Georgia Tech President G.P. “Bud” Peterson and Atlanta Public School (APS) Superintendent Meria J. Carstarphen announced a new automatic acceptance program this week.
“Georgia Tech is committed to the Atlanta community, and we are pleased to partner with Atlanta Public Schools to not only offer admission to these deserving young people, but also to provide resources they need to succeed,” Peterson said.
To qualify for APS Scholars, students must be a valedictorian or salutatorian at an Atlanta Public School, and also have completed prerequisite course work through Georgia Tech. The program will start running in the summer of 2015.
Students will still need to complete the admissions process, which includes filling out an application, in order to enter Georgia Tech as an incoming freshman.
A district statement announcing the initiative said the purpose of the program is to “increase exposure and access to Georgia Tech for Atlanta Public Schools’ most prepared students.”
Existing state scholarship programs already offer full-tuition scholarships to Georgia Tech and other state schools for school valedictorians and salutatorians, so long as the student maintains a grade point average of at least 3.0. The APS Scholars Program would offer free tuition for four years at Georgia Tech, even with a lower GPA, writes Molly Bloom for The Atlanta Journal-Constitution.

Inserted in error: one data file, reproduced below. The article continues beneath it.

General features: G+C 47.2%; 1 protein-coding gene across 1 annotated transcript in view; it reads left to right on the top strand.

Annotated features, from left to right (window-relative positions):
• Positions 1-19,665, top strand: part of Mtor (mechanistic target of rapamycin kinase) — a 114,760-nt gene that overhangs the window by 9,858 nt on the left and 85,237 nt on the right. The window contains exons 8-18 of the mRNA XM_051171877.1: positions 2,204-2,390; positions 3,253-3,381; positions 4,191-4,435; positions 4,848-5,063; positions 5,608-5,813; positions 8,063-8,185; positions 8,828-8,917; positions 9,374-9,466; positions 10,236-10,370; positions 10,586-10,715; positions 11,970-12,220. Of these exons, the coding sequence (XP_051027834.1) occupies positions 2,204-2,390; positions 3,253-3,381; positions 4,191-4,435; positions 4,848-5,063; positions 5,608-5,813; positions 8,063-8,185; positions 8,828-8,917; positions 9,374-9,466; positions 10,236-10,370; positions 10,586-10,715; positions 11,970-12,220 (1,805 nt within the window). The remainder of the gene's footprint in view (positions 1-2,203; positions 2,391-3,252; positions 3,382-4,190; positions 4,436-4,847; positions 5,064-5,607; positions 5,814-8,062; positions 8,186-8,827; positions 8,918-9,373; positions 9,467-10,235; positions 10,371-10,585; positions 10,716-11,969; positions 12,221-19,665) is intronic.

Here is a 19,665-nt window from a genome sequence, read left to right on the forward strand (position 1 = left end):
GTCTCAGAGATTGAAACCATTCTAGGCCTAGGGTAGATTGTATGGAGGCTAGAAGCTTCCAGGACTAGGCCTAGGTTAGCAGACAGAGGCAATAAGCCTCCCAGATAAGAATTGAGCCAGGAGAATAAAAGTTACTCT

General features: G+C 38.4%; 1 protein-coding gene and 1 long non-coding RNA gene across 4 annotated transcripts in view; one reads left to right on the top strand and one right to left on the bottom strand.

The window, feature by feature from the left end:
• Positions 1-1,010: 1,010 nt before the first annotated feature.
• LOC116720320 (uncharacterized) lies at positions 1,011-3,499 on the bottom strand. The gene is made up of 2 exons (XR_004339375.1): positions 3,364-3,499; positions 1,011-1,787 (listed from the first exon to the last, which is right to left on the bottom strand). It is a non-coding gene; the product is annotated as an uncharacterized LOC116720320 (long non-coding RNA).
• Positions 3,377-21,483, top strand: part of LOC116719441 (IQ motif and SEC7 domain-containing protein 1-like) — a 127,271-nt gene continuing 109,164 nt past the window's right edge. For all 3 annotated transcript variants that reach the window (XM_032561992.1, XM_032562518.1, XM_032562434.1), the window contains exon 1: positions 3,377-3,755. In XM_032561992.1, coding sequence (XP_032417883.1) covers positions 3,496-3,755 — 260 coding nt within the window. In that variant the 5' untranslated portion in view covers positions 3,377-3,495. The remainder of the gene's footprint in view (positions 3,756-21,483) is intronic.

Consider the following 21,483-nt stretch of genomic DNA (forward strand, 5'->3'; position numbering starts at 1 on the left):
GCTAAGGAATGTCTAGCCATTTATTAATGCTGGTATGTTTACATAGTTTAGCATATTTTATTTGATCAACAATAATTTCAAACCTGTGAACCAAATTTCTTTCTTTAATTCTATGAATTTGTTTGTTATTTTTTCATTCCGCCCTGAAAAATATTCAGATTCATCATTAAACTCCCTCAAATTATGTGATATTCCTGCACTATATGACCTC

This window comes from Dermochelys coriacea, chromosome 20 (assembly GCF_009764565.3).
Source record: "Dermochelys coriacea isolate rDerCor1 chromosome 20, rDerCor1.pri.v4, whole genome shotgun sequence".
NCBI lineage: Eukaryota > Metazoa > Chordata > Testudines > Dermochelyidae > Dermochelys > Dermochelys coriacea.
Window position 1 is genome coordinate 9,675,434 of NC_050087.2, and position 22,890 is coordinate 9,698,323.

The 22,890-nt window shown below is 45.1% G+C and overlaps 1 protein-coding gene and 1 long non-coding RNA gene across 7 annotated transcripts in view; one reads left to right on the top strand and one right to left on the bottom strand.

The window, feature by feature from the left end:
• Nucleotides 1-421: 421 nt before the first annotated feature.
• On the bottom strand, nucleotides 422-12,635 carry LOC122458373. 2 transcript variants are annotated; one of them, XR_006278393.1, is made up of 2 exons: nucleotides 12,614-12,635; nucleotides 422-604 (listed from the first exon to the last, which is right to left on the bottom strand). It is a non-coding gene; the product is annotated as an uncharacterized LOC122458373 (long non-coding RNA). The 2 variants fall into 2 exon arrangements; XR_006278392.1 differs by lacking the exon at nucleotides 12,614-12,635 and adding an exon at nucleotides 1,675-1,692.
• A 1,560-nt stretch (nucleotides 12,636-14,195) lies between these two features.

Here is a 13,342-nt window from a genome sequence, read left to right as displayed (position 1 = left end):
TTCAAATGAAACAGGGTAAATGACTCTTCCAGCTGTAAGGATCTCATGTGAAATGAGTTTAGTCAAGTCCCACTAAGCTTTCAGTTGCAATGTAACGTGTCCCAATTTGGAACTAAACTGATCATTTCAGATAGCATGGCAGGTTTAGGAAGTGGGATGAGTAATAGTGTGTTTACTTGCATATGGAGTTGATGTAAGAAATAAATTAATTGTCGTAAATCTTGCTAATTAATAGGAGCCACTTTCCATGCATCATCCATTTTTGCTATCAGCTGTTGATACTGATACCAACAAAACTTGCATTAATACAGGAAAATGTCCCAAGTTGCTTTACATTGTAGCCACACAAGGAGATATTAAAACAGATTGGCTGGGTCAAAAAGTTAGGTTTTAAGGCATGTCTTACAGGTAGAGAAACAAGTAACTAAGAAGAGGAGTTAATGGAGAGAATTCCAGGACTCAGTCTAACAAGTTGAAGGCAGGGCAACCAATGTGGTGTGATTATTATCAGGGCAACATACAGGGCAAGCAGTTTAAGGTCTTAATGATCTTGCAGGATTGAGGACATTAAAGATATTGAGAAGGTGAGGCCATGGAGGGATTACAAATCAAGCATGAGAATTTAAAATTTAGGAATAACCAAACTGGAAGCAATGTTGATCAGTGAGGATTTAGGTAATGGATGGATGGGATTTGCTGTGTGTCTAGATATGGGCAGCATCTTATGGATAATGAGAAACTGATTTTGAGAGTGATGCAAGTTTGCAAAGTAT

Thirty-eight students each year would be eligible for the program.
“Through a combination of the various financial aid opportunities available, including our own Georgia Tech Promise Program, the Governor’s REACH Georgia Program and other state and federal financial aid programs, we will help ensure that these students can make a Georgia Tech degree a reality,” Georgia Tech President Bud Peterson said in a written statement.
Current tuition at Georgia Tech is $9,002.
The initiative furthers Georgia Tech’s efforts to spread educational opportunities throughout the community, according to Rosemary Jean-Louis for GPB. Earlier this year the institution offered its first MOOC (massively open online course), which will go towards a master’s degree in Computer Science. Carrying a cost of slightly less than $7,000 the MOOC was created by a partnership with AT&T, who supported the effort with $2 million, and Udacity, who hired extra staff to give more technical support and field incoming student questions.
“This program addresses a clear and growing need globally: to provide flexible, high-quality education in vital fields for a price that’s affordable for working professionals,” said Nelson Baker, Georgia Tech’s dean of professional education. “Almost every student enrolled this spring is also working full time, something that would be extremely difficult to do in a traditional program.”